Yesterday I sat down at my laptop with my serious author head on and explored MailerLite, which is supposedly one of the easiest and simplest newsletter formats. I have the IT skills of a fruit bat – yes I’d rather hang upside down in a tree than read about pop-ups, domains, URLs and RSS feeds. In fact after a couple of hours and a thumping headache, I gave up picked up on my knitting. I felt a lot happier.
Once I’ve finished knitting my bike, I’ll go back and give the mailing list idea another try, but at least it prompted me write this blog post!
Keep watching this space for more book news coming soon, and if at some point in the far distant future you see a pop-up asking if you want to subscribe to my newsletter, you are under no obligation to tick yes! Although you may miss out on the great radish give-away…
Two months nearly in to 2021 and this is my first blog post of the new year. Where have I been? What have I been up to? Has anyone missed me?
I know we’re all struggling to remain upbeat. My world has got smaller. This morning’s Facetime with a friend revolved around a discussion on our attempts at knitting, extreme jigsaw puzzling, and the weather. The only consolation I’m taking out of this lockdown is that at least I haven’t got children who need home-schooling.
Blogging has been way down my agenda, but next week marks the 2nd anniversary of the publication of my second book, Your Secret’s Safe With Me. A book birthday is always worth celebrating.
Your Secret’s Safe With Me was very much intended as a romance; it’s a story about repairing hurt and love conquering all, although then some pesky modern-day smugglers crept in, and a wedding fiasco, and an unexpected baby, because why stick to one theme, when you can include several.
It would be a lot easier when people ask me what my books are about if I could just reply ‘it’s a romance’, or ‘it’s a thriller’ or ‘it’s the greatest, funniest thing you’ll ever read.’ How do you fit 300 odd pages of love, laughter, action and angst into just a couple of words?
And talking of crossing genres, I do have another reason to be cheerful this week. The completed manuscript for my new novel is off for a professional edit. Yes, the plunge has been taken and step one to self-publishing is underway. Learning from my experiences with the first two books, originally I was adamant I was going to stick to one theme – the cosy mystery. Both my previous two books contain elements of intrigue and I liked revealing new layers of plotlines, dropping in subtle hints and clues. As I know nothing about police procedures and I don’t like reading, let alone writing, about blood and gore, whatever ‘crime’ story I created was always going to be ‘cosy’ in the extreme. My new novel wasn’t just planned as a snuggly suspense, it was going to have its slippers on too.
Yeh, right, slippers, me? Naturally I wanted my heroine to have a job that was different to any of the other amateur sleuths/female crime busters currently out on the market, so I gave her a set of a golf clubs, and made her a professional sportswoman, which as I’ve since been told, is a commercial no-no. I can untick that ‘cosy crime’ marketability box straight away.
And there weren’t going to be any dead bodies turning up at the church fete in my book. Oh no, my heroine was going to investigate something original, a vintage mystery she uncovers while poking her nose into her grandmother’s past, and then I thought it would be quite amusing if Granny told her side of the story too.
Okay, so I haven’t written a cosy crime at all. I’ve written another mash-up. I’ve included a dual timeline, a heroine with career crisis as well as a moral dilemma, I’ve divided family loyalty, and sprinkled it all with some local history, yet again.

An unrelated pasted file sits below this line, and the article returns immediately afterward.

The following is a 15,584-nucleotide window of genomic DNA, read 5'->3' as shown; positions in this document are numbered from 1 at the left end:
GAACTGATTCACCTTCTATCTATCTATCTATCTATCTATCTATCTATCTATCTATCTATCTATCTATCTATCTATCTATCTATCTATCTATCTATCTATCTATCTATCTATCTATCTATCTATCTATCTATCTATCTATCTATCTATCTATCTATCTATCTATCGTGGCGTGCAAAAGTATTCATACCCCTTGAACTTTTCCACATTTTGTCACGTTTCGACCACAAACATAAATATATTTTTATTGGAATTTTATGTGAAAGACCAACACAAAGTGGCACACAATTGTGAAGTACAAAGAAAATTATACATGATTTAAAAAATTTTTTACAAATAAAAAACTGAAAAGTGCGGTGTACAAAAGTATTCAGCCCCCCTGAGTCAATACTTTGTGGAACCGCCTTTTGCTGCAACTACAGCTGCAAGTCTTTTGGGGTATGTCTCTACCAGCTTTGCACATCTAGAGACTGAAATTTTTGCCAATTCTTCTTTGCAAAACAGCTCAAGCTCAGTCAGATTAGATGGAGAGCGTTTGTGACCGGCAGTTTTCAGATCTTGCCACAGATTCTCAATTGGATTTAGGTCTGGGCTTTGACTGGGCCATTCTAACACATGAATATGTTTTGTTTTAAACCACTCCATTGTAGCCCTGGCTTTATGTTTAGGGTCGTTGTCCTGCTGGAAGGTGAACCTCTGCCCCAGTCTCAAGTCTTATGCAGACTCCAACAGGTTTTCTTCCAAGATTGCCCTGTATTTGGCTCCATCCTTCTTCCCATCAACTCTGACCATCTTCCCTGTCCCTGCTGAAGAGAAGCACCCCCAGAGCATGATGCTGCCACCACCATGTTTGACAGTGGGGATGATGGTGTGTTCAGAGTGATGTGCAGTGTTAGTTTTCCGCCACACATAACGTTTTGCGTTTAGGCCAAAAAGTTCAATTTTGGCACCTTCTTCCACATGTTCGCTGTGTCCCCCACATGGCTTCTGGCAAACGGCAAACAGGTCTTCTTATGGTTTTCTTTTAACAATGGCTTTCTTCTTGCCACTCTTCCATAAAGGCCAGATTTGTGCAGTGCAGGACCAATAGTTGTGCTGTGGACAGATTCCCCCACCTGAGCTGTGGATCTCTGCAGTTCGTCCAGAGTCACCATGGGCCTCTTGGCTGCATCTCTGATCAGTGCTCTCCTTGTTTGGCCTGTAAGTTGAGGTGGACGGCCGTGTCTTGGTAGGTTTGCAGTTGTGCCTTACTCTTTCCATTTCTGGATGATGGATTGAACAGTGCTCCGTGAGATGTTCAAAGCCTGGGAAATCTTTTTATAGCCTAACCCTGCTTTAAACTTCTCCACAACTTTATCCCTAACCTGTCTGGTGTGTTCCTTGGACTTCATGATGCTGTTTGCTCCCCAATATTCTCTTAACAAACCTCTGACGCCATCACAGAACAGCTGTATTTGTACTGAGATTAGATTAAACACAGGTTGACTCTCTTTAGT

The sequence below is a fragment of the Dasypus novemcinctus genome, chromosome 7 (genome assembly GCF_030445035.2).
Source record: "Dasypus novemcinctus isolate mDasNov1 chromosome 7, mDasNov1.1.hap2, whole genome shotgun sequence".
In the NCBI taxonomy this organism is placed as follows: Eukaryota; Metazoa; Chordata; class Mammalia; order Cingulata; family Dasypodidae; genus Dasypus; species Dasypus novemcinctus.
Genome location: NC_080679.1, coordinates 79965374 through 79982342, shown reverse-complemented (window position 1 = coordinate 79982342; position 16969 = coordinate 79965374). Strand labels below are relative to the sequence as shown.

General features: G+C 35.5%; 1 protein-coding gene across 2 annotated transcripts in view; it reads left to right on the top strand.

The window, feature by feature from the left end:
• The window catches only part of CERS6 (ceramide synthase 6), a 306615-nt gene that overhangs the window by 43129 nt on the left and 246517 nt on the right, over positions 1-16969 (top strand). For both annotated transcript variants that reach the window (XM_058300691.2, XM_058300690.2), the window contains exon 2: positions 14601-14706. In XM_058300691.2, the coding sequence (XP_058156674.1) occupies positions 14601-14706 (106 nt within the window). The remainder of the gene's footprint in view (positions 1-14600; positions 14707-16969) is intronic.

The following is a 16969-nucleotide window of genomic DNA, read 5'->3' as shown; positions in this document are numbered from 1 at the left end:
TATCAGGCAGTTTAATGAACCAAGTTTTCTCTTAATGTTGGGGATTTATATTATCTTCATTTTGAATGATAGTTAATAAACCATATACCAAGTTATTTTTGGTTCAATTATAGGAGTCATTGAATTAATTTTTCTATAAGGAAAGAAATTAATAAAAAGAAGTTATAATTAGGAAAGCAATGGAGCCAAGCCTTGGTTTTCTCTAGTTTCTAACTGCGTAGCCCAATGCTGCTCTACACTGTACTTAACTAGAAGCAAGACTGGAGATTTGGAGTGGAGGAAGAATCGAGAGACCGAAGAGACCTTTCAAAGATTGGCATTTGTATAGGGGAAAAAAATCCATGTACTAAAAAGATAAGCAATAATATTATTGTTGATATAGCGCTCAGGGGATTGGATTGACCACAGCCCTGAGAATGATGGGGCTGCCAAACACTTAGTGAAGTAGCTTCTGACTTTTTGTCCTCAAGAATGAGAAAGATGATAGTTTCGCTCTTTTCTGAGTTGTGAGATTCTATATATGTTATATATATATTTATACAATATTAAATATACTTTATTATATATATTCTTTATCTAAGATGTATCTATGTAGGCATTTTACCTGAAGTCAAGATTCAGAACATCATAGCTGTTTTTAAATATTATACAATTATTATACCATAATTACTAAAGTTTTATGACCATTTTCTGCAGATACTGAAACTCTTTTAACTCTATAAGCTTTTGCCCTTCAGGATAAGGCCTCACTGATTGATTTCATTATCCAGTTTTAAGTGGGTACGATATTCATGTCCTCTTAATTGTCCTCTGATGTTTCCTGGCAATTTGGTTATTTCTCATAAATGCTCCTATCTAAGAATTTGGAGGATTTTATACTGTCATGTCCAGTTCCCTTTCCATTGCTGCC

But what about the romance, I hear you cry. You’re in luck. I’m a romantic at heart and I just couldn’t, even though I tried, write a book without an element of romance in it.
So what exactly do readers want from a leading man? At least here, surely I can’t go wrong, can I? Literature is full of flawed heroes. Sorry for the spoilers but Heathcliff digs up his ex’s dead body, Mr Rochester locks his first wife in the attic, Christian Gray is a sexual deviant, and when we think Mr Darcy, we don’t think rude snob in Pride and Prejudice, we just see Colin Firth in that white shirt (or in Bridget Jones). Flawed doesn’t come anywhere near it. Men I’d want to steer well clear of is the correct term.
However, we all want escapism, including me. Romance readers don’t mind a defective hero because by the time the story ends ultimately he will have changed; smitten, humbled, moulded into our idea of perfection. And we all want that fantasy because it simply doesn’t happen in real life. I’ve been married to Mr T for thirty years, love him to bits, but he still can’t replace a toilet roll.
Book three, working title A Crisis At Clifftops (it could all change) is out of the building, and will no doubt come back, covered in red ink.
And reason to be cheerful number three? Successful completion of dry January. I won’t be doing that one again in a hurry. And definitely not during lockdown.
I suppose this post should really be called the Corona Diaries the Sequel, but we’re barely a day in. The difference this time round is we all know what to expect, and whereas back in the spring I lacked the enthusiasm and concentration to use those long lockdown hours for writing, this time I’m fired up and ready to go.
And the reason for this potential burst of productivity – winning “Star Letter” in Writing Magazine, or rather the feature in Writing Magazine that prompted my letter. Last month the magazine featured an article on young gay writer George Lester and his path to publication. In the article George mentioned how he adopted the phrase Write Your Joy as his mantra, a term he picked up from his mentor, another writer Peter Ness. George had been struggling to find his author voice, but once he let rip and gave himself the permission to write what he actually want to write, his voice won through.